The Independent’s journalism is supported by our readers. When you purchase through links on our site, we may earn commission.

Scientists discover four dormant stars that seem to be sending strange signals into space

Inactive stars are likely to be sending out magnetic activity, and four new exoplanets have been discovered because of them

Adam Smith
Tuesday 12 October 2021 17:59
Comments
Exoplanet HD 209458b transits its star. The illuminated crescent and its colours have been exaggerated to illustrate the light spectra that the astronomers used to identify the six molecules in its atmosphere
Exoplanet HD 209458b transits its star. The illuminated crescent and its colours have been exaggerated to illustrate the light spectra that the astronomers used to identify the six molecules in its atmosphere

Astronomers have found evidence of four new exoplanets after monitoring signals from nearly 20 distant stars.

Using the world’s most powerful radio antenna – the Low Frequency Array (LOFAR) in the Netherlands – the astronomers discovered signals from 19 distant dwarf red stars.

These celestial bodies are much smaller than the Sun but have intense magnetic activity that drives solar flares and sends out radio emissions. Radio signals from planets outside our solar system, however, had yet to be picked up.

Usually, scientists were only able to detect the stars very close to the radio emission; everything else detected in the sky is interstellar gas or strange objects such as black holes. In this instance, however, some magnetically inactive stars appeared, and the team is confident that these signals are coming from the unseen planets.

“Our own Earth has aurorae, commonly recognised here as the Northern and Southern Lights, that also emit powerful radio waves – this is from the interaction of the planet’s magnetic field with the solar wind,” said Dr Joseph Callingham at Leiden University.

“But in the case of aurorae from Jupiter, they’re much stronger as its volcanic moon Io is blasting material out into space, filling Jupiter’s environment with particles that drive unusually powerful aurorae.

“Our model for this radio emission from our stars is a scaled-up version of Jupiter and Io, with a planet enveloped in the magnetic field of a star, feeding material into vast currents that similarly power bright aurorae. It’s a spectacle that has attracted our attention from lightyears away.”

Although the scientists cannot be totally certain that these planets exist, it appears to be the best explanation.

“Follow-up observations have ruled out planets more massive than Earth, but there’s nothing to say that a smaller planet wouldn’t do this,” added University of Queensland’s Dr Benjamin Pope.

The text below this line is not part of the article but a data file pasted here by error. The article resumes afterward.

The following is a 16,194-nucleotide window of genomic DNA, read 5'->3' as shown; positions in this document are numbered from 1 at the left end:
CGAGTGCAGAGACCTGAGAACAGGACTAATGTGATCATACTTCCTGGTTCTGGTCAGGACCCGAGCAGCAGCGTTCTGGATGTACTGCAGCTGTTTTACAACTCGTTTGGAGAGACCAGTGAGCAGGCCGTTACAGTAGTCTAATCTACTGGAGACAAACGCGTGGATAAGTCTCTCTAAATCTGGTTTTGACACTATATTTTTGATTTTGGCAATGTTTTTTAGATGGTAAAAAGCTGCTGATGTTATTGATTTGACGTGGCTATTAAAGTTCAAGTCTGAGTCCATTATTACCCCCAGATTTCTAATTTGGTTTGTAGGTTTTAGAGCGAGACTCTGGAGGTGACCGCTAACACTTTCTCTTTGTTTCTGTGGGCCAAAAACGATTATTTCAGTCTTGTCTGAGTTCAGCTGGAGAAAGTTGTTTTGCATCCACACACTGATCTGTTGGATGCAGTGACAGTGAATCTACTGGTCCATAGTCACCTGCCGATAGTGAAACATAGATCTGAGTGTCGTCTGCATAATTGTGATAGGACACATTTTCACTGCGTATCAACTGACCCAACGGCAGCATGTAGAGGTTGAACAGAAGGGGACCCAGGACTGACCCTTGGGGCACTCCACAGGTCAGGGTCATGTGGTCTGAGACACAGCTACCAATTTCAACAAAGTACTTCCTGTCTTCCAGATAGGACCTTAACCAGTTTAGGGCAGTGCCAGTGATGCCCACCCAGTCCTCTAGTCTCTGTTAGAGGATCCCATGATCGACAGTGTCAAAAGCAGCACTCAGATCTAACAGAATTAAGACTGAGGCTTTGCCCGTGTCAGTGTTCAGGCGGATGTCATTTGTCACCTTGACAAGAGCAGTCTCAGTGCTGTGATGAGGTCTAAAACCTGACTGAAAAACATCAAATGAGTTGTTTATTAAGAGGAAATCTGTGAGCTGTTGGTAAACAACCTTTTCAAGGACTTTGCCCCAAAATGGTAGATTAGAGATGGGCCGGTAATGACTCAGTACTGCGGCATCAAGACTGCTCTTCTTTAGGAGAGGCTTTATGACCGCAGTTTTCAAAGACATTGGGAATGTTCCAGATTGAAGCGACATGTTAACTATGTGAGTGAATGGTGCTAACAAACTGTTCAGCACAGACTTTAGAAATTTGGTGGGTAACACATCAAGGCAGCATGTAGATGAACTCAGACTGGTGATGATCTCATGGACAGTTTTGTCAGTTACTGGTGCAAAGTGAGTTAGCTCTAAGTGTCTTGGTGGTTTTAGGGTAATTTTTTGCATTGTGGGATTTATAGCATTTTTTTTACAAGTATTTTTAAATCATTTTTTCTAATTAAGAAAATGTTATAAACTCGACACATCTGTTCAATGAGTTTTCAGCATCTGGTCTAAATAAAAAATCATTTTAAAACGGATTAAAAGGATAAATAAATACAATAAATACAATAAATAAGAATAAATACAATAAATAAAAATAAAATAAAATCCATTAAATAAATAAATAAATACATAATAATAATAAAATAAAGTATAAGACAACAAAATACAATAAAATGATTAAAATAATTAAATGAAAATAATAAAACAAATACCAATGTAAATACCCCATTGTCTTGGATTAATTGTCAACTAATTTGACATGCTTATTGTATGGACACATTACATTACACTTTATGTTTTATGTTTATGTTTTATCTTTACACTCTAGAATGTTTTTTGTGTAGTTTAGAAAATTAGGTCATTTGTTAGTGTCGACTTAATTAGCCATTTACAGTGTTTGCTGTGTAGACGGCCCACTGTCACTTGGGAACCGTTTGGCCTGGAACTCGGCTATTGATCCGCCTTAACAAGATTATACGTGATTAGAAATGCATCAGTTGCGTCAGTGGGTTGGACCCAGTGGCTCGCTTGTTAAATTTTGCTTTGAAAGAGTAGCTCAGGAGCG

The research has been published in Nature Astronomy.

Register for free to continue reading

Registration is a free and easy way to support our truly independent journalism

By registering, you will also enjoy limited access to Premium articles, exclusive newsletters, commenting, and virtual events with our leading journalists

Please enter a valid email
Please enter a valid email
Must be at least 6 characters, include an upper and lower case character and a number
Must be at least 6 characters, include an upper and lower case character and a number
Must be at least 6 characters, include an upper and lower case character and a number
Please enter your first name
Special characters aren’t allowed
Please enter a name between 1 and 40 characters
Please enter your last name
Special characters aren’t allowed
Please enter a name between 1 and 40 characters
You must be over 18 years old to register
You must be over 18 years old to register
Opt-out-policy
You can opt-out at any time by signing in to your account to manage your preferences. Each email has a link to unsubscribe.

Already have an account? sign in

By clicking ‘Register’ you confirm that your data has been entered correctly and you have read and agree to our Terms of use, Cookie policy and Privacy notice.

This site is protected by reCAPTCHA and the Google Privacy policy and Terms of service apply.

Join our new commenting forum

Join thought-provoking conversations, follow other Independent readers and see their replies

Comments

Thank you for registering

Please refresh the page or navigate to another page on the site to be automatically logged in